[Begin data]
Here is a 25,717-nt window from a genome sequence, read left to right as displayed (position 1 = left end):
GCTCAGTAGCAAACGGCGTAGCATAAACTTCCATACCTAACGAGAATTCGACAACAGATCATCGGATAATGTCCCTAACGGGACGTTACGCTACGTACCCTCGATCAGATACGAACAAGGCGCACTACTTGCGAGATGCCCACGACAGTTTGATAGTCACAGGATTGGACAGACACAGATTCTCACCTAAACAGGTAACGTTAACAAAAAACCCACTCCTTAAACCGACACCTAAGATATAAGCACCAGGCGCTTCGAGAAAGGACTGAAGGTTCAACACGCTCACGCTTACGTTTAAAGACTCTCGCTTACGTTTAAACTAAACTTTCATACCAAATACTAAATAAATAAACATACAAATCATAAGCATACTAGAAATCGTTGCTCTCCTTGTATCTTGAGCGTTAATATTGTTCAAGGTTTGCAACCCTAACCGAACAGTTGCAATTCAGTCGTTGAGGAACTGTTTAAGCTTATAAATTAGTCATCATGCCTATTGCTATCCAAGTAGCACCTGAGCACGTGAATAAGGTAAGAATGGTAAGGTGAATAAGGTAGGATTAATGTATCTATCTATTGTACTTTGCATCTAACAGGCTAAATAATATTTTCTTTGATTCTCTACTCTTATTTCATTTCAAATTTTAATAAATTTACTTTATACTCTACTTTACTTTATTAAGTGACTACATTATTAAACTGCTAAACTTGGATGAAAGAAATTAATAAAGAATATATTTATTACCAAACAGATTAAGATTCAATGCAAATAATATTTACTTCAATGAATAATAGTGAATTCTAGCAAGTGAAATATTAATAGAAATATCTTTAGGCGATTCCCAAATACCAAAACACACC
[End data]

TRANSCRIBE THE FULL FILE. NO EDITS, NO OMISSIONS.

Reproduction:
Here is a 25,717-nt window from a genome sequence, read left to right as displayed (position 1 = left end):
GCTCAGTAGCAAACGGCGTAGCATAAACTTCCATACCTAACGAGAATTCGACAACAGATCATCGGATAATGTCCCTAACGGGACGTTACGCTACGTACCCTCGATCAGATACGAACAAGGCGCACTACTTGCGAGATGCCCACGACAGTTTGATAGTCACAGGATTGGACAGACACAGATTCTCACCTAAACAGGTAACGTTAACAAAAAACCCACTCCTTAAACCGACACCTAAGATATAAGCACCAGGCGCTTCGAGAAAGGACTGAAGGTTCAACACGCTCACGCTTACGTTTAAAGACTCTCGCTTACGTTTAAACTAAACTTTCATACCAAATACTAAATAAATAAACATACAAATCATAAGCATACTAGAAATCGTTGCTCTCCTTGTATCTTGAGCGTTAATATTGTTCAAGGTTTGCAACCCTAACCGAACAGTTGCAATTCAGTCGTTGAGGAACTGTTTAAGCTTATAAATTAGTCATCATGCCTATTGCTATCCAAGTAGCACCTGAGCACGTGAATAAGGTAAGAATGGTAAGGTGAATAAGGTAGGATTAATGTATCTATCTATTGTACTTTGCATCTAACAGGCTAAATAATATTTTCTTTGATTCTCTACTCTTATTTCATTTCAAATTTTAATAAATTTACTTTATACTCTACTTTACTTTATTAAGTGACTACATTATTAAACTGCTAAACTTGGATGAAAGAAATTAATAAAGAATATATTTATTACCAAACAGATTAAGATTCAATGCAAATAATATTTACTTCAATGAATAATAGTGAATTCTAGCAAGTGAAATATTAATAGAAATATCTTTAGGCGATTCCCAAATACCAAAACACACC